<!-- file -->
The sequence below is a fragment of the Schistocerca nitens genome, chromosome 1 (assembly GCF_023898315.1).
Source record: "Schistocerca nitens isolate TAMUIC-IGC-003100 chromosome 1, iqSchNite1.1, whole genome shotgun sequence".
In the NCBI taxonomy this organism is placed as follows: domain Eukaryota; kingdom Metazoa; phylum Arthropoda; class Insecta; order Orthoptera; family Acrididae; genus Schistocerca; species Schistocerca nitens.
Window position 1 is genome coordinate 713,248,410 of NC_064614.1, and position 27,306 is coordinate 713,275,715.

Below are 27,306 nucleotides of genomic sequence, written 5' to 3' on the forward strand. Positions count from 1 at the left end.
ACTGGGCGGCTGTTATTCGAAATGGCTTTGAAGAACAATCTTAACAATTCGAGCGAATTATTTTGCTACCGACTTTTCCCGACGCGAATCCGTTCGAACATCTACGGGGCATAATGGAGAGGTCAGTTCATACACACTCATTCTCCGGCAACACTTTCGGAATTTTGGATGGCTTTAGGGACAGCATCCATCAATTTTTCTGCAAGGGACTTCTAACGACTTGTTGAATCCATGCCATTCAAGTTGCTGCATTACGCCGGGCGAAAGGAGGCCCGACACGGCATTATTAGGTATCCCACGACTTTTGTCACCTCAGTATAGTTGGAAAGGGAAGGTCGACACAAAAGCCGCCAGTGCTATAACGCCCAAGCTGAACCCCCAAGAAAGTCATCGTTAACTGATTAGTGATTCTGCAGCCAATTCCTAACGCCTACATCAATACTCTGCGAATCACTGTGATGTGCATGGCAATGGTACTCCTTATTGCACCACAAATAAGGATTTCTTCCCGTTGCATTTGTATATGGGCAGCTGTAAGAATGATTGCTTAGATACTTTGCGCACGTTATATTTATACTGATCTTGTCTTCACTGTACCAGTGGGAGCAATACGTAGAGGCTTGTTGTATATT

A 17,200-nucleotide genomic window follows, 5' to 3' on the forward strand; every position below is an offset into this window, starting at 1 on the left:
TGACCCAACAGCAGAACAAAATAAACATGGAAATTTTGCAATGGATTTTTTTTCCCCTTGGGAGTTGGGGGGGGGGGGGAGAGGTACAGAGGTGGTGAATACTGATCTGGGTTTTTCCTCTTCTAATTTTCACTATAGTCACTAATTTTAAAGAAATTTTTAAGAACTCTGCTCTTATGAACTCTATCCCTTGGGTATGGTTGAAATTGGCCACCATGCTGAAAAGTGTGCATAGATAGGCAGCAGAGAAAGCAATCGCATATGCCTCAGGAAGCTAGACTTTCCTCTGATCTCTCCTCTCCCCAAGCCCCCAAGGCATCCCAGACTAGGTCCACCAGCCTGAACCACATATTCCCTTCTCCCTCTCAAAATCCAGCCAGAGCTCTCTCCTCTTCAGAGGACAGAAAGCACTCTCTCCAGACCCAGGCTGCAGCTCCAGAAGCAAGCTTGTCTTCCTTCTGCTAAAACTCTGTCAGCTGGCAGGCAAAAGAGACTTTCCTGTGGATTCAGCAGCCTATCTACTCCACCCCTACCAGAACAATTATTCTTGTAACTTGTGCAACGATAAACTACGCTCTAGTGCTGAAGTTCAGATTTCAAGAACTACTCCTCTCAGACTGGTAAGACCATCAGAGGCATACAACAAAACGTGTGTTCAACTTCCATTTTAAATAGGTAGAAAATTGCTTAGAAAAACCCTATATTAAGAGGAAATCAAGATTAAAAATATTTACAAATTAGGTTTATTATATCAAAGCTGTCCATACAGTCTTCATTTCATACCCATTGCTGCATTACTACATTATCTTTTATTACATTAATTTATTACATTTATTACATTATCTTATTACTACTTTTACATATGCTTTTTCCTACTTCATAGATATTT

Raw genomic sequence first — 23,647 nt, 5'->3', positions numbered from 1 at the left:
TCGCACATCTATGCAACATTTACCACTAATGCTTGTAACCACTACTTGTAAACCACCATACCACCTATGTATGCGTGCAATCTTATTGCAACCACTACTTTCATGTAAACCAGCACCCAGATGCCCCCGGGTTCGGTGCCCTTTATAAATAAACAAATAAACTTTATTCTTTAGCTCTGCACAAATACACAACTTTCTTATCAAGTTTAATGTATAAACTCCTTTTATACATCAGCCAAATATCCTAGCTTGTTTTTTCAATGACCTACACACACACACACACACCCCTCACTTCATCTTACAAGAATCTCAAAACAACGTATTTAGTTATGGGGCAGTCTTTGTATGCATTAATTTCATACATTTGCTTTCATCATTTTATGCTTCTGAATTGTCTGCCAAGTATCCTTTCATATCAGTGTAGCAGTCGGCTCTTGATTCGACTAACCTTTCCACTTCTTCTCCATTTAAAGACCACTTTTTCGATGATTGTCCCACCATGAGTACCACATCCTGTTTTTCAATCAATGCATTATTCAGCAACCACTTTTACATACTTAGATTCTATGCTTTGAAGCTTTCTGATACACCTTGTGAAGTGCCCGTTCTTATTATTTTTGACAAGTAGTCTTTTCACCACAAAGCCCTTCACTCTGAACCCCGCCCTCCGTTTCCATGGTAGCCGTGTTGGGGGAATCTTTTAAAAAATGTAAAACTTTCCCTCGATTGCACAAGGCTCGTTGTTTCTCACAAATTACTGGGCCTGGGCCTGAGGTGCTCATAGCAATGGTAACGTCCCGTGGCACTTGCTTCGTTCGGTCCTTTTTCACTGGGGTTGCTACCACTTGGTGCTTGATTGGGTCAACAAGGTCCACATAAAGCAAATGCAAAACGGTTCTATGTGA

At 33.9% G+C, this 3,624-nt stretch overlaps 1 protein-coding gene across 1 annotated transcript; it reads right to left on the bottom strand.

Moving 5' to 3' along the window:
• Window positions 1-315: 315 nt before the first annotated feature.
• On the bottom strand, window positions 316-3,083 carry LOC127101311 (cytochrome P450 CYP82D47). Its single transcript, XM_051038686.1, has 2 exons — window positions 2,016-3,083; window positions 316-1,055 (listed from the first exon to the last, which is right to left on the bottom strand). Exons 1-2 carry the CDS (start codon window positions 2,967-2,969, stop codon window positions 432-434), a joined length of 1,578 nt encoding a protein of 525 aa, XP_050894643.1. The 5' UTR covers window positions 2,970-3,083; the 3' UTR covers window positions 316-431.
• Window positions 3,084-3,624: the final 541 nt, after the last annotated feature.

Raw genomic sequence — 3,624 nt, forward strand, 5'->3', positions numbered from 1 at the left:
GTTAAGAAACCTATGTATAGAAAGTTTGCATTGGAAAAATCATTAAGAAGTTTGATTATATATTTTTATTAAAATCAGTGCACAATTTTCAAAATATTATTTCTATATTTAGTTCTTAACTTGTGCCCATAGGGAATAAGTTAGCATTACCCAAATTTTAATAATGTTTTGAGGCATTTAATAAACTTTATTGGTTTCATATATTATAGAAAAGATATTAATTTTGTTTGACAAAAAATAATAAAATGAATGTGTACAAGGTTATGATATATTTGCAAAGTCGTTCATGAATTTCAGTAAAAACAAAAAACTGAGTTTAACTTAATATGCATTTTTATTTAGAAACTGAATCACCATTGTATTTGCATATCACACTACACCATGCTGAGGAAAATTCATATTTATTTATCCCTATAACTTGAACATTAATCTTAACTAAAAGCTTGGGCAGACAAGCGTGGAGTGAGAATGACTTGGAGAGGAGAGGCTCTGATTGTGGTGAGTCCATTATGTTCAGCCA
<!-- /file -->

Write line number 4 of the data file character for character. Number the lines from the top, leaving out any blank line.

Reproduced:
Window position 1 is genome coordinate 713,248,410 of NC_064614.1, and position 27,306 is coordinate 713,275,715.